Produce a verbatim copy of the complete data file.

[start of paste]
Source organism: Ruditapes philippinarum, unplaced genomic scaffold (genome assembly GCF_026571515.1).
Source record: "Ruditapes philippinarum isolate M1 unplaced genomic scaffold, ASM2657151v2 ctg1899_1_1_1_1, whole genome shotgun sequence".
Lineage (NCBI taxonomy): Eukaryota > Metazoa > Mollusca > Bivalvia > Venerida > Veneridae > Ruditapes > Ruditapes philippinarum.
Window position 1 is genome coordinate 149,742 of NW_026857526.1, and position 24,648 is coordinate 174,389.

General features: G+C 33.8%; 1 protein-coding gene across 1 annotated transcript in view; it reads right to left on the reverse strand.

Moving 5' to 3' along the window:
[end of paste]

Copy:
Source organism: Ruditapes philippinarum, unplaced genomic scaffold (genome assembly GCF_026571515.1).
Source record: "Ruditapes philippinarum isolate M1 unplaced genomic scaffold, ASM2657151v2 ctg1899_1_1_1_1, whole genome shotgun sequence".
Lineage (NCBI taxonomy): Eukaryota > Metazoa > Mollusca > Bivalvia > Venerida > Veneridae > Ruditapes > Ruditapes philippinarum.
Window position 1 is genome coordinate 149,742 of NW_026857526.1, and position 24,648 is coordinate 174,389.

General features: G+C 33.8%; 1 protein-coding gene across 1 annotated transcript in view; it reads right to left on the reverse strand.

Moving 5' to 3' along the window: